1. Mari, I’m so sorry about your friend. It’s incredibly difficult to lose those dear friends and yes, there are too many losses. I understand your thoughts and worries about recurrence. I have them as well. Thank you for sharing and for entering the giveaway. Take care.

  11. Nancy, thank you for giving Laurie a platform to guest post on your blog.

    Laurie, this is an excellent post, and I really love your spin on the “playing the hands you are dealt” saying. You do, indeed, play them wisely. Good for you for advocating for yourself and leading doctors to find your brain tumor.

    The whole post was terrific, but I love this line: “I must remain vigilant but I can’t be paralyzed by fear.” You are right. You have to enjoy the life that you have, but not let your guard down. Such a difficult balance.

    I hope you live a long, healthy life, Laurie.

    1. Beth, That line of Laurie’s you mention is powerful and so important. Sometimes finding the balance is hard, but still that’s what we all try to do. Thanks for reading and commenting, Beth.

  12. Hi and thank you for both your blog and the opportunity to win this book. I am currently fighting both breast and stage IV colon cancer for the last 3+ years. Any and every thing I can read that does not make me feel alone in this war is somuch appreciated!

    1. Annette, I’m sorry about all you must deal with. That’s an awful lot. I’m glad you find that reading anything and everything you can helps. Knowing you aren’t alone always makes a difference. Thanks for commenting. Good luck in the giveaway!

  13. Lots of good wisdom in here, things that until now, have just been on the edge of my consciousness. I have a friend who was a heavy smoker until she got lung cancer 15 years ago. She knew that many times lung cancer spreads to the brain, so after lung surgery, she had her brain radiated as a preventative measure. Now she exercises, is careful what she eats, and enjoys life. She’s been in remission 15 years now. I pray that you’ll have the same kind of success.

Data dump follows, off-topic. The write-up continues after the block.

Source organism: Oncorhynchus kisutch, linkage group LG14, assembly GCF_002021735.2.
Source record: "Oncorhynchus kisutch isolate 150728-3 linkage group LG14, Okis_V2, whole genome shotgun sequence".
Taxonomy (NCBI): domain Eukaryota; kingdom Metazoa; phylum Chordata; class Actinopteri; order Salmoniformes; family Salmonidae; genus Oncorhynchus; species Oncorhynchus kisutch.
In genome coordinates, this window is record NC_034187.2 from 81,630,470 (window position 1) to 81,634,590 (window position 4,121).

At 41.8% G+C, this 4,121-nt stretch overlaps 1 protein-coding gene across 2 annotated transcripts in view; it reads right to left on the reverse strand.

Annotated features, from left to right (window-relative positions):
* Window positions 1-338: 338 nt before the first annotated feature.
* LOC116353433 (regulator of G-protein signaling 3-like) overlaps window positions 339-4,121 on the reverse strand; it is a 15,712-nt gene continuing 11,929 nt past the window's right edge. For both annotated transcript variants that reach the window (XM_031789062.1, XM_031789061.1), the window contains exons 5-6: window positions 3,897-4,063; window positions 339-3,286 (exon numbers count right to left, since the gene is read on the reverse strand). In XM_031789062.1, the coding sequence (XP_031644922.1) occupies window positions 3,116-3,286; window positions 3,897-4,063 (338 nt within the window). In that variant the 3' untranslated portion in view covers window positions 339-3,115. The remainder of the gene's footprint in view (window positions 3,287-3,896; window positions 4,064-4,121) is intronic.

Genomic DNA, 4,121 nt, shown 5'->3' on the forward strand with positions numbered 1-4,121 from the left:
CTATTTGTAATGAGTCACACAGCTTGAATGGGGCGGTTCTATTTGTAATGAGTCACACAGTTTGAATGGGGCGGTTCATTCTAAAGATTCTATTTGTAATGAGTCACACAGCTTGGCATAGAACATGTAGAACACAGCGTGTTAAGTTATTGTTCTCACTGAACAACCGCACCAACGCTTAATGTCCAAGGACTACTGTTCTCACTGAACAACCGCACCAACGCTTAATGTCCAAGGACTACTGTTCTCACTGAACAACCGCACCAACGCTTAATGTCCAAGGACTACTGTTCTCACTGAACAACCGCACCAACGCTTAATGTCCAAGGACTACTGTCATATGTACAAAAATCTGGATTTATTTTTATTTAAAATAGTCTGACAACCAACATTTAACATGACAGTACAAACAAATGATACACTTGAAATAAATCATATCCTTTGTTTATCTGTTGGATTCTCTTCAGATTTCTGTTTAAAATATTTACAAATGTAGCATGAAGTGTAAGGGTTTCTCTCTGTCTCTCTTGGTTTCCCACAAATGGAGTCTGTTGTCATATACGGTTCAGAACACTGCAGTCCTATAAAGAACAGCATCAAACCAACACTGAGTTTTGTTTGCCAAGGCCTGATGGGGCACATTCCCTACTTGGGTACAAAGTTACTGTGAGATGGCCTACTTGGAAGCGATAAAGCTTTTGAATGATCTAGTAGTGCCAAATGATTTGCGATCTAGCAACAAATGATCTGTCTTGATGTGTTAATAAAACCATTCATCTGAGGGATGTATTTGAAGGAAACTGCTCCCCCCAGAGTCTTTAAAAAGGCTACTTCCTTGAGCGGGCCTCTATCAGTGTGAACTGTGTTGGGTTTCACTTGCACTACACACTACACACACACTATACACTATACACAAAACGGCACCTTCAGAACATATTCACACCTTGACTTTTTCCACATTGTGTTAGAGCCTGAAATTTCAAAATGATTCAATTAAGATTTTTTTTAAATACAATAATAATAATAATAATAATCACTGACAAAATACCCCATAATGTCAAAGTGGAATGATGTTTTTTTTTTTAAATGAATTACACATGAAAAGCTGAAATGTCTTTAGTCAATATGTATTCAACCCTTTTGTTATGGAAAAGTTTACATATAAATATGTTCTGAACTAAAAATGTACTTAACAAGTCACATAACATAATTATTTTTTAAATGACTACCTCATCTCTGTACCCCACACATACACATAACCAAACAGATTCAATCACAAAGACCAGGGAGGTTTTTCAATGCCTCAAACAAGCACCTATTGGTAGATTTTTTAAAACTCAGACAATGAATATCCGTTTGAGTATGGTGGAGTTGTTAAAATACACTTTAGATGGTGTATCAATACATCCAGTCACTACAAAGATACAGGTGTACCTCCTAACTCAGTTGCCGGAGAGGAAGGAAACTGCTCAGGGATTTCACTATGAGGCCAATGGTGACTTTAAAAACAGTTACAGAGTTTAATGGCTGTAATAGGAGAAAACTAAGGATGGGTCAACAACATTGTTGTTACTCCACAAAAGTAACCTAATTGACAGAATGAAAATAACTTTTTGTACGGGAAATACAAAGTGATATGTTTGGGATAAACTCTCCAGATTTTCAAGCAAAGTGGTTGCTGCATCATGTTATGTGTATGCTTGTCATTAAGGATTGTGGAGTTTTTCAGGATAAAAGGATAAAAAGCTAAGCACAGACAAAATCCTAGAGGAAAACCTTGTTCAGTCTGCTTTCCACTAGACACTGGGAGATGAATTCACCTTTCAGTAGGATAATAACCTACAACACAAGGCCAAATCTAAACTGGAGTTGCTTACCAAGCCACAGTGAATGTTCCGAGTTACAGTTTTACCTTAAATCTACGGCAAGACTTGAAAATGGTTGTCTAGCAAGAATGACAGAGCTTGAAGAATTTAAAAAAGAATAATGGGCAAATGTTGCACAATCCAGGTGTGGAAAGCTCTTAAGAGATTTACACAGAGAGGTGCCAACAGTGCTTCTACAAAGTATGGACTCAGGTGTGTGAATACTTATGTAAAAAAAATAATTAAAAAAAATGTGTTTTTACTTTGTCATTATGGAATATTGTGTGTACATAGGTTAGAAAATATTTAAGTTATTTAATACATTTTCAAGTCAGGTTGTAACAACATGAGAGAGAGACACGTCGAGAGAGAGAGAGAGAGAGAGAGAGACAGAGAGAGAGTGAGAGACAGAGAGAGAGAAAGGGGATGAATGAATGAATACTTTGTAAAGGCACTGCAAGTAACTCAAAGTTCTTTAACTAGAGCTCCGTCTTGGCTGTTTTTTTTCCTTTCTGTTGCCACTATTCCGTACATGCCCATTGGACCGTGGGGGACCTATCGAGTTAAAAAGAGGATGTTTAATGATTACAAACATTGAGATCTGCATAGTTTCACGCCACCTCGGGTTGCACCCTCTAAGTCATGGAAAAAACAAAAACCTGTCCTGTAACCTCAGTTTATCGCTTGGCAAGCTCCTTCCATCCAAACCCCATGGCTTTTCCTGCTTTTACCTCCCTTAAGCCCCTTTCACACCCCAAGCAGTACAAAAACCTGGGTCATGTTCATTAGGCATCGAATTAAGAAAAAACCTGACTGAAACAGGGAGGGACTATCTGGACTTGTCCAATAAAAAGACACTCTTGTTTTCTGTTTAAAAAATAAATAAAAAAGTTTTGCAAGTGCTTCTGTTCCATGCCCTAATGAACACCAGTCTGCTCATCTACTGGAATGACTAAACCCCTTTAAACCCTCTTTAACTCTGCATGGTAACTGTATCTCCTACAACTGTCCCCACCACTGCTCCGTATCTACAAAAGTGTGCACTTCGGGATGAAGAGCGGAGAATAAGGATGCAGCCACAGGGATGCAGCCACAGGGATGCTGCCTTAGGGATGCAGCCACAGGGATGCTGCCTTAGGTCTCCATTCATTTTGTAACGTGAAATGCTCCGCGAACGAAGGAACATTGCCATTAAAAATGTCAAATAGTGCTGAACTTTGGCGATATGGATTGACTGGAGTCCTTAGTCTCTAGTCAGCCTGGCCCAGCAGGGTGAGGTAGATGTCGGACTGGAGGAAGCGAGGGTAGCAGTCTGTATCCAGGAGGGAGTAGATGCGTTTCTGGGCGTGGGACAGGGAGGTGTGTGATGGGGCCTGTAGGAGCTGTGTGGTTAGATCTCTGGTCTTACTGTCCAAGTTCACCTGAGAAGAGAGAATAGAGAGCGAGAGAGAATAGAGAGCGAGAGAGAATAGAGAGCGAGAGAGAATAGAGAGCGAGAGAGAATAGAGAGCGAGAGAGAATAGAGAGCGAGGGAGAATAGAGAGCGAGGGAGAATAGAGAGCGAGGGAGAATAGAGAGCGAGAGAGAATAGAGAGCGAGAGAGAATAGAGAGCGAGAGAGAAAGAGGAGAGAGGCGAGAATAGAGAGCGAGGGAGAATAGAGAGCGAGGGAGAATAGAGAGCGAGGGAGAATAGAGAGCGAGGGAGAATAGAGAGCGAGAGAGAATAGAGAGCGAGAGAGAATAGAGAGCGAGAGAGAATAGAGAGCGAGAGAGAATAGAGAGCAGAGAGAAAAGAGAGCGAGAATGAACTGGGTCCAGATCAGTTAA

14. I’d like to read more. Great analogy and true. 2 yrs since my BC & MBC dx. . . Not an easy adjustment because it is about constant adjustment to the way I function with side effects and for me that’s been with new meds every 3-6 months since: original poison, slash & burn. If it were just me (my husband and extended family) i think it may be easier but life with (almost) 2.5 yr old twin boys is a challenge as is. . . I didn’t even know these cards were in the deck but I’ve become a quick learner (Of note: I also appreciate despite the challenge that my boys bring to our life they keep me going and motivated in a way that could not otherwise be replicated.)

    Despite all the differences in our (women & men living with MBC) stories and in our “medical cases” there are often similarities or relatable themes we experience and yet much to learn from one another! Thanks for sharing your story Laurie, both via the book and as it continues in your blog.

    Nancy, thanks for the guest post and YOUR CONTINUED hard work: advocating, sharing, bring together and maintaining community, & educating. I “share” with others from you often!

    1. Jen, You are dealing with so much – I can’t even begin to imagine the challenges you face on a daily basis. I love the way you said despite the challenge your boys provide a motivation like nothing else. I completely agree that there is so much to learn from one another. This is why I love hosting guest posts from time to time. Sharing is so important. I can’t say that often enough. Thanks so much for reading and commenting. And thanks for the kind words about my blog. They mean so much.

  15. Great post, Laurie & Nancy. Laurie, you may be particularly interested in some very intriguing & promising research on a kind of chemo-prevention for HER2 brain mets that METAvivor.org is helping to fund. I wrote post about it for the METAvivor blog early this year. It’s actually about time we check in with the lead researcher for an update. Here’s the link: http://metavivor-blog.com/blog/2013/01/30/treatment-for-brain-mets-a-metavivor-research-grant/

    Much luck & wisdom & joy & years, Laurie.

    Kathi

    1. Kathi, Thanks so much for sharing that link. I had forgotten about that particular post you wrote. I love those two words “promising research” – there’s so much hope in them.

  16. What a wonderful and inspiring post Nancy, thanks for sharing. Laurie, thank you also for sharing and writing about your journey. I am also a lousy card player but I try to live one day at a time and just continue to be grateful and have a positive mindset of the days ahead. I wish for your continued recovery, milestones and wonderful time with your family.